The starboard ends of sled beams 71 support an auxiliary work platform 89 which is comprised only of side Walls 90 and a pair of cover doors 91 each of which is hinged to a respective side wall 90 for rotation about a hinge axis 92 parallel to the length of the sled. Doors 91 are not recessed as are doors 86. When doors 91 are open, the starboard end of the sled defines a U-shaped recess which opens away from the rotary table. This recess can be extended to the rotary table by opening spider base doors 86 and by removing beams 85 of the spider base; this construction makes it very easy to quickly outfit the drilling rig for passage of a running tool, for example, through the floor and downwardly of the vessel.
The vertical extent of the auxiliary work platform above beams 71 of the sled bed is less than the vertical extent above these beams of the spider base and the rotary table. Accordingly, when the sled is disposed to place the sled in its most starboardward position (see FIG. 2), the auxiliary work platform is positioned under the floor planking which covers recess 75.
When the sled is in its most extended position (shown in FIG. 2), the sled is supported on box beams 28 and 28'. The sled, however, may be fully retracted into tunnel 47 from between these box beams. Since it is contemplated that vessel 10 may be pitching or rolling when the sled is moved, the center of gravity (represented in FIG. 8 by line 94) of the sled assembly is located to port of the axis 95 of rotation of the rotary table. Thus, as the sled is extended from its retracted position, the starboard ends of beams 71 engage box beam 28 before the sled center of gravity passes beyond box beam 28. The sled, therefore, cannot tip into the space provided between box beams 28 and 28.
Undesired tipping of the sled about box beam 28 is further prevented by registry of ribs 96, extending outwardly of beams 71 adjacent the port end of the sled (see FIG. 8), under cooperating flanges 97 (FIG. 13) extended inwardly of passage 53 from those of foundation girders 31 which define the sides of passage 53. The sled is guided linearly during its movement in the drilling rig by guide members 98 (FIG. 13) which cooperate with the inner sides of sled beams 71.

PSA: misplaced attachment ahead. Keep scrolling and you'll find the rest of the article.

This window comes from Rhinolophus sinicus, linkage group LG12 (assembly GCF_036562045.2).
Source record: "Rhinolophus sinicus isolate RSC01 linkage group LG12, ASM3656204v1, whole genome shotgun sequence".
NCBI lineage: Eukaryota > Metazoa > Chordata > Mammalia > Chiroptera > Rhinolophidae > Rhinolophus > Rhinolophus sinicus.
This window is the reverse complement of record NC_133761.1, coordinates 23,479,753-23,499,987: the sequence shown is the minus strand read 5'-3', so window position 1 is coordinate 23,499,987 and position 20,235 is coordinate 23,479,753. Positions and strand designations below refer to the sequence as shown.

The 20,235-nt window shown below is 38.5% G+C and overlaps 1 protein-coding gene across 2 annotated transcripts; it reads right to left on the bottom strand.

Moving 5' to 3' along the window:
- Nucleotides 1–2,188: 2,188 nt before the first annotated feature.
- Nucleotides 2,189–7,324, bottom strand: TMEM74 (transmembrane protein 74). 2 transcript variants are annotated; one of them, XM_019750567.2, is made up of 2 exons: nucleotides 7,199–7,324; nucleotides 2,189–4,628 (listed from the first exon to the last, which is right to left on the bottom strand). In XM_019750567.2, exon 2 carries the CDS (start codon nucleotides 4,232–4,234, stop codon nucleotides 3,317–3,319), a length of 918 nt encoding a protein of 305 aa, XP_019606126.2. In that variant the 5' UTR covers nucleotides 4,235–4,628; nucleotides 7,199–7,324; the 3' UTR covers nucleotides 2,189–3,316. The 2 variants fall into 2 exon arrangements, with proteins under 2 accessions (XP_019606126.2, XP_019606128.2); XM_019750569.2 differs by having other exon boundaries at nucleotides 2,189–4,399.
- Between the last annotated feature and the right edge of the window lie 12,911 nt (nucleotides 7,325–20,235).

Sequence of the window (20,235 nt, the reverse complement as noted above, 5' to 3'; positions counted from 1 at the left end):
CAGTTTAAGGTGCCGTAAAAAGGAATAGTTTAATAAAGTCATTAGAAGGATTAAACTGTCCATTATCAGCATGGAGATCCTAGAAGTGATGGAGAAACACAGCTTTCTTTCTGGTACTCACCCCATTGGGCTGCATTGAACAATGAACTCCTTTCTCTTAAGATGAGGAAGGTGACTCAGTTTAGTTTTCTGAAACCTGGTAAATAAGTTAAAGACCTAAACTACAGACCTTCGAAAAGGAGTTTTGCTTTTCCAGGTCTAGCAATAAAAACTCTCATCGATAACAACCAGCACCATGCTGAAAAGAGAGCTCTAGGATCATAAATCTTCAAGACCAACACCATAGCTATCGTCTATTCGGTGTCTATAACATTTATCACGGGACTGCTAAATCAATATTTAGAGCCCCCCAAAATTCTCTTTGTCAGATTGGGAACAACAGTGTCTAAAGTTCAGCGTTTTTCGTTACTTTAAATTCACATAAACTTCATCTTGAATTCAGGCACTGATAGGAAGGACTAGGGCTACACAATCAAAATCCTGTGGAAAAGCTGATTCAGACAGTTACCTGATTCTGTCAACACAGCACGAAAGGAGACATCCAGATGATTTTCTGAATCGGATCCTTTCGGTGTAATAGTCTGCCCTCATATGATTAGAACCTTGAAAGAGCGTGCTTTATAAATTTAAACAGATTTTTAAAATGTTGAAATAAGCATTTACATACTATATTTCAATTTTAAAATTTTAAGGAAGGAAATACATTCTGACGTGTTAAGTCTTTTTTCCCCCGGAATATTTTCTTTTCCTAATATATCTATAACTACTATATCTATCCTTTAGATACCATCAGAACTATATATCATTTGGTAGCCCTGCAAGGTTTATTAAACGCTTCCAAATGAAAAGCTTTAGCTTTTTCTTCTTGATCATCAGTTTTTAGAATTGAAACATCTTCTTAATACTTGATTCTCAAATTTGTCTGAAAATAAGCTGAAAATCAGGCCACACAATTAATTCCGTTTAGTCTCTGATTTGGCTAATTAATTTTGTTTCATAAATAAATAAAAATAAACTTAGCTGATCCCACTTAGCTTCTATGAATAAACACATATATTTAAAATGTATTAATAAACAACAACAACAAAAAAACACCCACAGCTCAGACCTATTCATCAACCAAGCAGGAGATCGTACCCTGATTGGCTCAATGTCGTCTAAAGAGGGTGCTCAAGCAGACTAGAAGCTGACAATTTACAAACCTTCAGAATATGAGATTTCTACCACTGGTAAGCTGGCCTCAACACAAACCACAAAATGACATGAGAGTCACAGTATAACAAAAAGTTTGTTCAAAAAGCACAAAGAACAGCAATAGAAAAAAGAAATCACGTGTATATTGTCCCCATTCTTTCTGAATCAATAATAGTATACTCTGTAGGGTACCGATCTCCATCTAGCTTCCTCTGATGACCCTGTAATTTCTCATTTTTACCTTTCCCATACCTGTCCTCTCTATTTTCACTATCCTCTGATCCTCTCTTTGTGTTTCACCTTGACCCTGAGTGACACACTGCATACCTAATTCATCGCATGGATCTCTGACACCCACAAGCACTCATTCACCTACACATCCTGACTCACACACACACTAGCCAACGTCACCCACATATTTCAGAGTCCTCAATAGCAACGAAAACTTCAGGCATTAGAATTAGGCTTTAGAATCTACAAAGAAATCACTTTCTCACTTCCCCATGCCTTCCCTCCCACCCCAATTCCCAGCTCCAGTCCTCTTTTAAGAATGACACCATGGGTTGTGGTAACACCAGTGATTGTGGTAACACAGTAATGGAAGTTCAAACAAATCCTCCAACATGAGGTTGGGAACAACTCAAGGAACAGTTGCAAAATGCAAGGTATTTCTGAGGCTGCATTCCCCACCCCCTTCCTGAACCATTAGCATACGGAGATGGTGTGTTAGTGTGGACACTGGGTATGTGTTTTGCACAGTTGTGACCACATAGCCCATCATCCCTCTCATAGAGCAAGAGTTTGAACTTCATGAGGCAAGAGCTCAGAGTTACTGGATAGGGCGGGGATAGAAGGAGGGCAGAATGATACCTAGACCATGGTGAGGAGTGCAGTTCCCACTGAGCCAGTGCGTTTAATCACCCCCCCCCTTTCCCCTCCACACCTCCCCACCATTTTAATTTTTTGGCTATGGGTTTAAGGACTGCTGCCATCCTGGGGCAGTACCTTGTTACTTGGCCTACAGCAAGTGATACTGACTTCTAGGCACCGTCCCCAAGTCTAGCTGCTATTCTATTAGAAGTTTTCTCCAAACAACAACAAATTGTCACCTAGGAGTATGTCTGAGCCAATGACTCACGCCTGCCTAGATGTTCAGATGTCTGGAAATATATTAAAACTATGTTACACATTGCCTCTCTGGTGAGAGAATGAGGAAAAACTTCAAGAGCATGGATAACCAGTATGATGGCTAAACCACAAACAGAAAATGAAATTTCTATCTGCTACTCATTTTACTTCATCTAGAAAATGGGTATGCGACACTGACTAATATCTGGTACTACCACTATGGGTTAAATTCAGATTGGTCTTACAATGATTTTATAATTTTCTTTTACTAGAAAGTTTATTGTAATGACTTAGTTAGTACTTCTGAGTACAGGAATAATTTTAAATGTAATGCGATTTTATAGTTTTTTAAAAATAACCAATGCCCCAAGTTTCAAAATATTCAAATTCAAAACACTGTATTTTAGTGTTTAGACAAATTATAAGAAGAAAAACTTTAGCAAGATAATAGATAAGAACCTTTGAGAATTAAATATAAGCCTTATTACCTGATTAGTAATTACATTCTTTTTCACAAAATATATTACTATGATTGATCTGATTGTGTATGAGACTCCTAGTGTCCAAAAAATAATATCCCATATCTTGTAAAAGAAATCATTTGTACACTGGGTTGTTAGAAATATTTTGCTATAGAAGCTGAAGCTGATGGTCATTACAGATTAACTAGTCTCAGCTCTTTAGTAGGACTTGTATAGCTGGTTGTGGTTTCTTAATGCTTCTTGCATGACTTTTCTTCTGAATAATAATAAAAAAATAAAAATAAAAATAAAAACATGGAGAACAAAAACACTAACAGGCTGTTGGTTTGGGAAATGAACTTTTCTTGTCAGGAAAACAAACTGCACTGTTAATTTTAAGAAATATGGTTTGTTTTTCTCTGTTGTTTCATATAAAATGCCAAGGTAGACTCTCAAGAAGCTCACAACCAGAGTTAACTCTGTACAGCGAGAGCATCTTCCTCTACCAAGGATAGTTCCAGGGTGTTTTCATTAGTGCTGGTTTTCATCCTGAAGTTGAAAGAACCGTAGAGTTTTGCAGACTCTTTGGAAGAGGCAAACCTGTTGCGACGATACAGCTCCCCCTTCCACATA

FIGS. 9 and 11 illustrate a locking mechanism 100 for securing sled 45 to the portion of foundation 16 which lies to starboard of space 29. A pair of spaced, vertical guide plates 101 are mounted to the upper surface of box beam 28' centrally of recess 75 to extend athwartships of the vessel. These guide plates cooperate with the opposing surfaces of sled bed beams 71 and are toed inwardly, as at 102, toward each other adjacent passage 29 to assure proper alignment of the sled with recess 75 should the sled be slightly skew to the recess as it approaches the recess from the tunnel. A latching pin 103 is journalled in each guide plate (see FIG. 11) for reciprocation fore-and-aft of the vessel upon operation of a toggle linkage 104. The toggle linkage includes a pair of links 105 each of which is pivoted between a corresponding latching pin and a bellcrank lever 106. The bellcrank lever is secured to a shaft 107 which i rotatably mounted to the foundation and which extends parallel to the foundation along the length of recess 75. The shaft extends between a pair of stops 108 which are fixed to the foundation to define the starboard limit of travel of the sled. The locking mechanism is operated by inserting a suitable handle (not shown) through a slot 109 (see FIG. 2) in the rig floor planking into engagement with the starboard end of shaft 107, and by moving the handle in such direction as to cause the latching pins either to extend from or to retract into guide plates 101.